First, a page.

--> --> Abstract: Stop Treating Diffractions as Noise – Use them for Imaging of Fractures and Karst, by Mark Grasmueck, Tijmen Jan Moser, and Michael A. Pelissier; #120034 (2012)

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Stop Treating Diffractions as Noise – Use them for Imaging of Fractures and Karst

Mark Grasmueck¹, Tijmen Jan Moser², and Michael A. Pelissier³
¹Center for Carbonate Research, University of Miami, Miama, FL, USA
²Moser Geophysical Services, Den Haag, The Netherlands
³Marathon Oil company, Houston, TX, USA

  • Diffractions are the key to imaging of small-scale discontinuities of carbonate reservoirs and unconventional shale Gas/Oil plays.
  • Current reflection seismic survey practice is optimized for continuous stratigraphy but suppresses and collapses diffractions. Quarter-wavelength acquisition and diffraction-friendly processing are needed.
  • The combination of high-resolution 3D GPR outcrop imaging and Ray-Born synthetic modeling helps deciphering the signatures of unmigrated diffractions.
  • Seemingly incomplete and asymmetric diffraction circles visible on timeslices actually contain the dip information of cross-cutting fracture systems.

The reflection seismic method is optimized towards imaging of continuous reflectors to delineate stratigraphic boundaries. However productivity of many carbonate reservoirs and unconventional shale reservoirs is governed by small scale discontinuities such as fractures or voids. As a consequence, reflection seismic is of limited use for characterization of discontinuous reservoirs and drilling success rates are lower than for continuous stratigraphic reservoirs. Fractures and voids are subwavelength discontinuities causing diffractions and producing scattered energy on seismic records. Such scatter is commonly regarded as noise and suppressed during acquisition and processing.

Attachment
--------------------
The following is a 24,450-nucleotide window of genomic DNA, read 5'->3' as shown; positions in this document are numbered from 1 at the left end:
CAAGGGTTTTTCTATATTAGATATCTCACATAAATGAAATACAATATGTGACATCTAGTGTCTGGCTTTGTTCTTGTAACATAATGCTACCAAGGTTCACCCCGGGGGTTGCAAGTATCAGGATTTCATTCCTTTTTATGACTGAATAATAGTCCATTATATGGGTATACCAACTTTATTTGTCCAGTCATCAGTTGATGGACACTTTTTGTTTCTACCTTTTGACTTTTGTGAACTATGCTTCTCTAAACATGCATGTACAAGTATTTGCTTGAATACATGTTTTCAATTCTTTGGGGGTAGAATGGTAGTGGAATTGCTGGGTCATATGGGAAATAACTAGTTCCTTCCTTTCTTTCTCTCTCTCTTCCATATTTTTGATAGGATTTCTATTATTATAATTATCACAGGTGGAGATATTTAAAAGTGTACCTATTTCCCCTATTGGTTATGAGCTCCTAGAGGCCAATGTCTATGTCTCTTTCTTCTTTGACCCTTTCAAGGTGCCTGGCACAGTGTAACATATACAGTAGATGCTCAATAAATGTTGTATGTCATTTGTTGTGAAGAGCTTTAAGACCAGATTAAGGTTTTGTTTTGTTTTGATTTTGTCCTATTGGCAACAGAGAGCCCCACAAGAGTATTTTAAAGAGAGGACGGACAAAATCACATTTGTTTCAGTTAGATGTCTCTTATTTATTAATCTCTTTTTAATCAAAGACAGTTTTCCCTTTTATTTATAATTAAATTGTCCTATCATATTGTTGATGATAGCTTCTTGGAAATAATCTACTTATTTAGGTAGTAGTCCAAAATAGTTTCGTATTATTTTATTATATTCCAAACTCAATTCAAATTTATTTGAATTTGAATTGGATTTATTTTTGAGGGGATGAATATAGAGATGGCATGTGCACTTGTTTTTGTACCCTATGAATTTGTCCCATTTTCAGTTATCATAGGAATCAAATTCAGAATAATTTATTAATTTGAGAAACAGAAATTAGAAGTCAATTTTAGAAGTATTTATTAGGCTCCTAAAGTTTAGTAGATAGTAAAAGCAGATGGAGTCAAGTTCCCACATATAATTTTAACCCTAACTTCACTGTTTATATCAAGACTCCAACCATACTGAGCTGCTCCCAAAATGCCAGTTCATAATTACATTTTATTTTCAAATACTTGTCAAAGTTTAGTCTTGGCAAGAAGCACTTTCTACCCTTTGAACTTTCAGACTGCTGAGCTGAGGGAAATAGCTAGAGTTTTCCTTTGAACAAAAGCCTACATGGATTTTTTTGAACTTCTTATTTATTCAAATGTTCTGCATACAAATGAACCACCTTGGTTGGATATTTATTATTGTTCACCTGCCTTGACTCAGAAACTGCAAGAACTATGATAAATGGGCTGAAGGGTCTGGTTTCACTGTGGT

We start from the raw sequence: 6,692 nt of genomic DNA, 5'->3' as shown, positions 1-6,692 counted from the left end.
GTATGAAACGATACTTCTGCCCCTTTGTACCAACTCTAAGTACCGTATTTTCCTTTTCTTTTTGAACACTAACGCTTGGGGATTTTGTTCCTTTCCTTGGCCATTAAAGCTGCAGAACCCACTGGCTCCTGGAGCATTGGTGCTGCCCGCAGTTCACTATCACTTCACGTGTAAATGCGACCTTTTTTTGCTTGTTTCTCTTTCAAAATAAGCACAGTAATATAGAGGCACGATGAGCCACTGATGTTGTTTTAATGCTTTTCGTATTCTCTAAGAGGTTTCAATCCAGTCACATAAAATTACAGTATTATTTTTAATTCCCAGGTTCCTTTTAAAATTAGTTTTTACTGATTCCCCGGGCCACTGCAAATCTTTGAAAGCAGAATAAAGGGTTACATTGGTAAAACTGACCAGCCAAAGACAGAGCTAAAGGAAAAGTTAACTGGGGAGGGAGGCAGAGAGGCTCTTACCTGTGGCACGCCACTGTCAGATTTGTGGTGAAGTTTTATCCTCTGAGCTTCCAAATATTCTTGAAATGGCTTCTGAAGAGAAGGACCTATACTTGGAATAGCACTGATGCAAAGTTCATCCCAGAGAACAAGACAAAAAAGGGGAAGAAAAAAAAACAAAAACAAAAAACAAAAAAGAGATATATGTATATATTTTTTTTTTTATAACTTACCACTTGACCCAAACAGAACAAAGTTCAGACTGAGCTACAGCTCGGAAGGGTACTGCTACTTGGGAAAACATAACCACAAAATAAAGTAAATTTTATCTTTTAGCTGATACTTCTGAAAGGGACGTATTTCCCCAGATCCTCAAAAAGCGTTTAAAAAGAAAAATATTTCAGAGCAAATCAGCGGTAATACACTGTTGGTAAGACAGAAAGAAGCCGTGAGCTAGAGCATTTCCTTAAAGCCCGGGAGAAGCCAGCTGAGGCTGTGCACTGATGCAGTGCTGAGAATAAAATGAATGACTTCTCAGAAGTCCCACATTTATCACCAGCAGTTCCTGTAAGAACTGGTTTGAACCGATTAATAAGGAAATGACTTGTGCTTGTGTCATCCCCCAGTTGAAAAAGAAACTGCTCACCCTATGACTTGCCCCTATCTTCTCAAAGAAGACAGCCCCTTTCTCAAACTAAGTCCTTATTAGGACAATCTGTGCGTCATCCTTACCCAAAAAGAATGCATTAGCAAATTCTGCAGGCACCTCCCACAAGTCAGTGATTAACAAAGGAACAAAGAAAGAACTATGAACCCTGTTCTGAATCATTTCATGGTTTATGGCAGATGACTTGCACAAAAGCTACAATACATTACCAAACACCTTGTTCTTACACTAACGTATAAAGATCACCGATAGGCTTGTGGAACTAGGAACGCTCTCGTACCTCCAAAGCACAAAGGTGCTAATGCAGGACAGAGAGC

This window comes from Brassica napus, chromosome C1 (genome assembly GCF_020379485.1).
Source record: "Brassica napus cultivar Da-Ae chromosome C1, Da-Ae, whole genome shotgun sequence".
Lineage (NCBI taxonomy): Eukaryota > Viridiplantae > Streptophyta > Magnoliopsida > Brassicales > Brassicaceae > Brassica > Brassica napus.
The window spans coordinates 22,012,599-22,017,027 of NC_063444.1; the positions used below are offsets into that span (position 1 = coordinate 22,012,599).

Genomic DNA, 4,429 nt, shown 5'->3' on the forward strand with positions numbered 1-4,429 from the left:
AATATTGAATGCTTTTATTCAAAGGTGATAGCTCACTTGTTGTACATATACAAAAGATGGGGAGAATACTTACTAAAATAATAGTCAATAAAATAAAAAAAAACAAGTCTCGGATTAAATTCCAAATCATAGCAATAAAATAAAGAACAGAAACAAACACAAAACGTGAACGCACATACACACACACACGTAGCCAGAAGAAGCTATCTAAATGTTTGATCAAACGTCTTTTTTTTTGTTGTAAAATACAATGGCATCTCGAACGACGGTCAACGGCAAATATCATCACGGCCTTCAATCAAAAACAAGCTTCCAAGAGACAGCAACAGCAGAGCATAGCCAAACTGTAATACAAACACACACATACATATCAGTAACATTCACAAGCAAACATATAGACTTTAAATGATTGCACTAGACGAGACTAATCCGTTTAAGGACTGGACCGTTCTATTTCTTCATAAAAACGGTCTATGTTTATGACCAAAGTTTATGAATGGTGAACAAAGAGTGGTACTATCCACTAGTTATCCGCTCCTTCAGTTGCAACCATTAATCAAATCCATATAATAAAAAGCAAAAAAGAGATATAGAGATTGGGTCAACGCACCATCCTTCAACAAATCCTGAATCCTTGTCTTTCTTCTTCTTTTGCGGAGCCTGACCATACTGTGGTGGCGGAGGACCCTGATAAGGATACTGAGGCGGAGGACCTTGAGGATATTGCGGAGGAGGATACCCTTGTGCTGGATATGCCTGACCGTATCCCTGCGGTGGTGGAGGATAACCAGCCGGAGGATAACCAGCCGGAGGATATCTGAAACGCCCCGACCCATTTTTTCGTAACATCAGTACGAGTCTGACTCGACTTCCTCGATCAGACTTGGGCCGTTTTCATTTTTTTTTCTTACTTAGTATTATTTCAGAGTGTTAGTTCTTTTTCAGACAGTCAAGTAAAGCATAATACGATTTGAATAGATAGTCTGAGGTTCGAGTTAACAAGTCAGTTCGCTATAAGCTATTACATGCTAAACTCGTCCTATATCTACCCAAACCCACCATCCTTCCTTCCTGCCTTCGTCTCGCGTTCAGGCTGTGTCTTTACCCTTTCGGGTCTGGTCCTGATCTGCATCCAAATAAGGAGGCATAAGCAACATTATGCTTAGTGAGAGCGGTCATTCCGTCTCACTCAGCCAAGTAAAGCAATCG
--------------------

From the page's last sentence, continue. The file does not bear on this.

Until recently scattered energy has also prevented clear GPR imaging of fractured and karstified outcrop analogues. Ground Penetrating Radar uses electromagnetic waves but has very similar kinematics in terms of reflection, refraction and diffractions. However by acquiring very dense 3D GPR data with a grid spacing of less than quarter-wavelength in all directions and properly sampling diffractions we have been able to produce images of fractures and karst network with unprecedented resolution and clarity (Pomar 2010, Grasmueck et al., 2011). Key to producing these images was 3D migration processing to collapse the diffractions. The new work presented in this abstract analyzes the unmigrated signatures of diffractions. The objective is to better understand the origin of diffractions and investigate their information content in terms of fracture and karst geometry and distribution. Deciphering and verifying the signatures of raw diffractions is supported by Ray-Born synthetic modeling (Moser and Howard, 2008) reproducing the diffraction patterns observed in the 3D GPR field data. The combined findings from modeling and full-resolution 3D GPR data can be used to revise current seismic survey practices for improved imaging of discontinuous reservoirs.


AAPG Search and Discovery Article #120034©2012 AAPG Hedberg Conference Fundamental Controls on Flow in Carbonates, Saint-Cyr Sur Mer, Provence, France, July 8-13, 2012